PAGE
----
Holiday gift mania

Tis the season for journalists to be flooded with gifts from start-ups eager for attention.

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On the first day of Christmas, my P.R. love sent to me jasmine body lotion, a bar of grapefruit soap and face cream with Vitamin C.

I must be the most popular girl in cyberspace! Or so I would be led to believe if I didn’t know that every other technology journalist is arriving at work these days to a mailbox stuffed with sparkling silver boxes, be-ribboned packages and bulging FedEx packets. The holiday season has begun in Public Relations Land, and this year, technology journalists are reaping the bounty.

With Christmas coming and e-commerce expectations on the rise, dot-com companies have padded marketing budgets in hopes of convincing journalists to feature their Web sites or products. This is a year-round affair, but it’s stepped up each fall in honor of those ubiquitous standbys of holiday-time journalism — holiday gift guides and e-commerce site surveys. With the dizzying array of Internet retailers hoping to break into the market this year, there’s been an extra powerful flood of P.R. bounty.

In the last few weeks, the Salon office has been deluged with an embarrassment of marketing riches. There were the silver hatboxes full of natural body products from Ingredients.com, two of which arrived in our office this week alone; plus a lucite box touting the new BananaRepublic.com Web site, which included, as a token of the site’s affection, a mother-of-pearl caviar serving set (a $38 value, according to the P.R. materials that came with it). The caviar, however, was not included.



We’ve gotten Gap backpacks and laptop bags galore — most tastefully embroidered with logos and slogans — along with the usual cornucopia of baseball hats and T-shirts no one ever wears. There are gift certificates that appear unbidden, such as one from a company called BlindGift.com, which came wrapped in a beautiful silver box, offering me a half-dozen chocolate-covered-strawberry roses if I was interested in testing its new service.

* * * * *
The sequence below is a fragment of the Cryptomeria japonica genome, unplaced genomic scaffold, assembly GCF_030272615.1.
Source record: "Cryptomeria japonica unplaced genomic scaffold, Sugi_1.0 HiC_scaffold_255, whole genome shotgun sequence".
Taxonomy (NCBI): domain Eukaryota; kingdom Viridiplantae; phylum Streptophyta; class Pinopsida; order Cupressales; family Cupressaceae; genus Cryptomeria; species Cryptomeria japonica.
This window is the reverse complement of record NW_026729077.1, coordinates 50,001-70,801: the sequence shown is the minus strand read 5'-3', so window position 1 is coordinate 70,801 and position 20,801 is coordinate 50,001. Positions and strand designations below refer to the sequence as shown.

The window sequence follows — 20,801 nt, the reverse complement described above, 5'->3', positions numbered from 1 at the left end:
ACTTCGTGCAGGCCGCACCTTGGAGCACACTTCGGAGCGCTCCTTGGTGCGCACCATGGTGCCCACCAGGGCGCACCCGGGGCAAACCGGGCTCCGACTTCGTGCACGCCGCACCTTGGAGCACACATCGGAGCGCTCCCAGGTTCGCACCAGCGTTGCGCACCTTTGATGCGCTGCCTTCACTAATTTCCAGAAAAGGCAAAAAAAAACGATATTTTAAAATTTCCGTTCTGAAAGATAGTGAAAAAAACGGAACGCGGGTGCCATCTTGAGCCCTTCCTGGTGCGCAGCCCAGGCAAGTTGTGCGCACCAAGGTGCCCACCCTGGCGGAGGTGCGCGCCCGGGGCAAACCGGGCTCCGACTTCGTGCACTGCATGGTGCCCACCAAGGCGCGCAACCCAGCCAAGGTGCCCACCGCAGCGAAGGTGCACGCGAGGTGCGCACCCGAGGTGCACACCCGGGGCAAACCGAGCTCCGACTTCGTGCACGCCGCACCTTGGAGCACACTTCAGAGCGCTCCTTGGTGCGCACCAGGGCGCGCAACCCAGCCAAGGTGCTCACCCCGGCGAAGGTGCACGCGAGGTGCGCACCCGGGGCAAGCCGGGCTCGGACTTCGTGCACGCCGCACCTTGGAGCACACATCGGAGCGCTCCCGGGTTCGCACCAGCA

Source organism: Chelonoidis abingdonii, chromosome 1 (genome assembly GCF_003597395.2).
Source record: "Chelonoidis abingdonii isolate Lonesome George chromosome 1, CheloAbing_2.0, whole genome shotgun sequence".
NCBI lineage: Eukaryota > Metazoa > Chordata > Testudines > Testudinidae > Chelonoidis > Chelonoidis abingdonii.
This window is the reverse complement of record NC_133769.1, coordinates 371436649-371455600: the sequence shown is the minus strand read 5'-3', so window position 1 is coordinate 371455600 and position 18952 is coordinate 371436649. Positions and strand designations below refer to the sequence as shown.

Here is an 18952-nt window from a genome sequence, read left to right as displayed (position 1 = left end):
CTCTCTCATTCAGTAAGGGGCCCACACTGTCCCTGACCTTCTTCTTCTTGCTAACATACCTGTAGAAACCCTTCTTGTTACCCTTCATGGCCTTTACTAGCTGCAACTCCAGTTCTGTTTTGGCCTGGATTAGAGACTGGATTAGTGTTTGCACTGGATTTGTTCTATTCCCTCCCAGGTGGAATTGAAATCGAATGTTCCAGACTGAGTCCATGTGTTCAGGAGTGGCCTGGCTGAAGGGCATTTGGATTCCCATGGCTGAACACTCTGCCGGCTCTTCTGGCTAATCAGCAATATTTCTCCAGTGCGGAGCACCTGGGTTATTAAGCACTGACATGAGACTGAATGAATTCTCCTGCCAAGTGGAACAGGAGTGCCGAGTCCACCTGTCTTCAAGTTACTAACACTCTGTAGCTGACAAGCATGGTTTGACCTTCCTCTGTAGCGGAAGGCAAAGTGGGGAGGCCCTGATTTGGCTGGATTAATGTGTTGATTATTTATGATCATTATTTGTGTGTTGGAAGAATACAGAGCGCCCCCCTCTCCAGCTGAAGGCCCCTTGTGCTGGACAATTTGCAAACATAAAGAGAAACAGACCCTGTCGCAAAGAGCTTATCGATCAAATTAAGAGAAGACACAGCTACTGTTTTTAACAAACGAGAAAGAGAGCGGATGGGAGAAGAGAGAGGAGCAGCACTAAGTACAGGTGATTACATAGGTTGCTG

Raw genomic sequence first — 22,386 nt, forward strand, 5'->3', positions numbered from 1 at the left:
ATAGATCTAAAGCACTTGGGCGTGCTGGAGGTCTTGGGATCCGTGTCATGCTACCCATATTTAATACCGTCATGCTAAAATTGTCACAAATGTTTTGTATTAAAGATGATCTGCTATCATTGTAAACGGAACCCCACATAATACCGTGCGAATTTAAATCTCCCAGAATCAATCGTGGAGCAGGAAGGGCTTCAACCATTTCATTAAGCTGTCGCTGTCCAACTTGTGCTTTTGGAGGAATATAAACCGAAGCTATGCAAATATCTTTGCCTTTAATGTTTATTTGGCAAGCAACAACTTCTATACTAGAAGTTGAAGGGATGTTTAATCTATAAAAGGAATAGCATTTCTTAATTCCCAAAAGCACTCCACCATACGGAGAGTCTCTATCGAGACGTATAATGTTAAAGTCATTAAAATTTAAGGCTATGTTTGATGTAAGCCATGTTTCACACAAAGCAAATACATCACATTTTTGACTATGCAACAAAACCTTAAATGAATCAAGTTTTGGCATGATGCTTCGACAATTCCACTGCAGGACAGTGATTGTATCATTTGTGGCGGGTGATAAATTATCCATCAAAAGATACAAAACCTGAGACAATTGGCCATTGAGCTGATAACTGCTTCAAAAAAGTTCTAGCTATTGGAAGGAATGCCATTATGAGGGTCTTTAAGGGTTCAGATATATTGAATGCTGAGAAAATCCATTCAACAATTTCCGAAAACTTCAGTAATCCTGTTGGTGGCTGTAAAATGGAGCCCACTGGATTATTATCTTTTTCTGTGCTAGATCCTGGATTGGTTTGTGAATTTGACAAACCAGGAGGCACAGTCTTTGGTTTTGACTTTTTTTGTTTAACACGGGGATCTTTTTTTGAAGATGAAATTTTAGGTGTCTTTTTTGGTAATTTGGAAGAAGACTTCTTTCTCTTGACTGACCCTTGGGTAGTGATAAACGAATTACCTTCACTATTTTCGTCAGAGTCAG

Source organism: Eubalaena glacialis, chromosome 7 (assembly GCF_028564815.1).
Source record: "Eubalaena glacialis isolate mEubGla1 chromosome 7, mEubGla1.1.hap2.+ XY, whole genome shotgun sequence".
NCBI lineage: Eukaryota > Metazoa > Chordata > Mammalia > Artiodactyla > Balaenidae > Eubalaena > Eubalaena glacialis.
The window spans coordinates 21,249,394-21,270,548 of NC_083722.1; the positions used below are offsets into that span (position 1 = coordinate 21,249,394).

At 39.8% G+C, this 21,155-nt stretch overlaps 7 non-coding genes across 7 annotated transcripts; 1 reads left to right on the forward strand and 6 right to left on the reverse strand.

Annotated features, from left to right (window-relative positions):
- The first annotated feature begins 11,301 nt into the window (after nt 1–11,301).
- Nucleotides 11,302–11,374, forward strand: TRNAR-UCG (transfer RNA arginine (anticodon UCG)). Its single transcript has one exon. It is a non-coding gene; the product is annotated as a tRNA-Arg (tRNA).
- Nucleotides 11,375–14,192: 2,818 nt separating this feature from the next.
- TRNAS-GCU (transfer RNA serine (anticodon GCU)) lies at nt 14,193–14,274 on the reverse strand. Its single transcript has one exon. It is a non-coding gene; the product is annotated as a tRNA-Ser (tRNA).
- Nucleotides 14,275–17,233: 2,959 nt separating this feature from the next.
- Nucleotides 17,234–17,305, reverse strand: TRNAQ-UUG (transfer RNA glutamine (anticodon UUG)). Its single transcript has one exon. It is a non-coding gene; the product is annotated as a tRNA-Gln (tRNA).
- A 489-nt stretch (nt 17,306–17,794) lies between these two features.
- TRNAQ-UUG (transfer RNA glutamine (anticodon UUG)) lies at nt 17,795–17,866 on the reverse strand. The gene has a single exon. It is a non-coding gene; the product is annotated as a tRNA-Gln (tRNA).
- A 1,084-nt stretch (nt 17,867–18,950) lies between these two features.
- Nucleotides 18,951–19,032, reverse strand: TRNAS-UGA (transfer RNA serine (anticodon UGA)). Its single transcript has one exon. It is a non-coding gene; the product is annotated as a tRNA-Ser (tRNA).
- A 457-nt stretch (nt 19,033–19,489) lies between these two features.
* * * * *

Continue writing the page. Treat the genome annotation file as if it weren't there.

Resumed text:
Nielsen//NetRatings sent a Wilson baseball mitt and official baseball; both were branded with a prominent Nielsen//NetRatings logo, which is why we can remember where they came from. Other schwag — such as the colorfully stitched juggling balls and the Casio G-Shock watch, which if I recall correctly was packed along with some kind of action video game I was encouraged to review — was quickly separated from the P.R. material it came with. Who can tell, a month on, where those leather motorcycle gloves and tire pressure gauge came from? Was it the business software or the racing game? Doesn’t matter, I suppose, since I wasn’t going to write about either.

These kinds of gifts offer an unusual dilemma for journalists — ethically, of course, you just aren’t supposed to accept gifts from companies that you write about. But these gifts arrive unbidden, usually from strangers and often from companies you would never cover. Employing the strictest ethical guidelines, journalists would have to send this stuff back — but that would probably triple our postage costs.

Should you, as we often do, stick the arrivals in a box and donate them to libraries and shelters? Or can you give that watch to an office mate or friend who won’t be writing about the company? Can you keep anything without jeopardizing your integrity? My skin happened to be quite dry last week, thanks to the winter chill, so I used a dab of that Vitamin C face lotion: Now I wonder if I should be feeling guilty about it.

Pity the poor dot-com start-up. This obscenity of spending will, occasionally, cause me to recall the name of a company, but it won’t bribe me to write a story about the wonders of the firm that sent the gift. It certainly hasn’t so far — unless you count this article. (I suppose that now that I’ve mentioned a few of these companies by name, they’ll consider the money well-spent.) More often than not, the thought of all that marketing money being blown on undeserved presents leaves me slightly nauseated.

If a company really wanted to stand out this holiday season, it could put those funds toward a better cause: a hefty donation toward a deserving charity. It may not make headlines, but then neither do all the baubles they send us.

Janelle Brown is a contributing writer for Salon.

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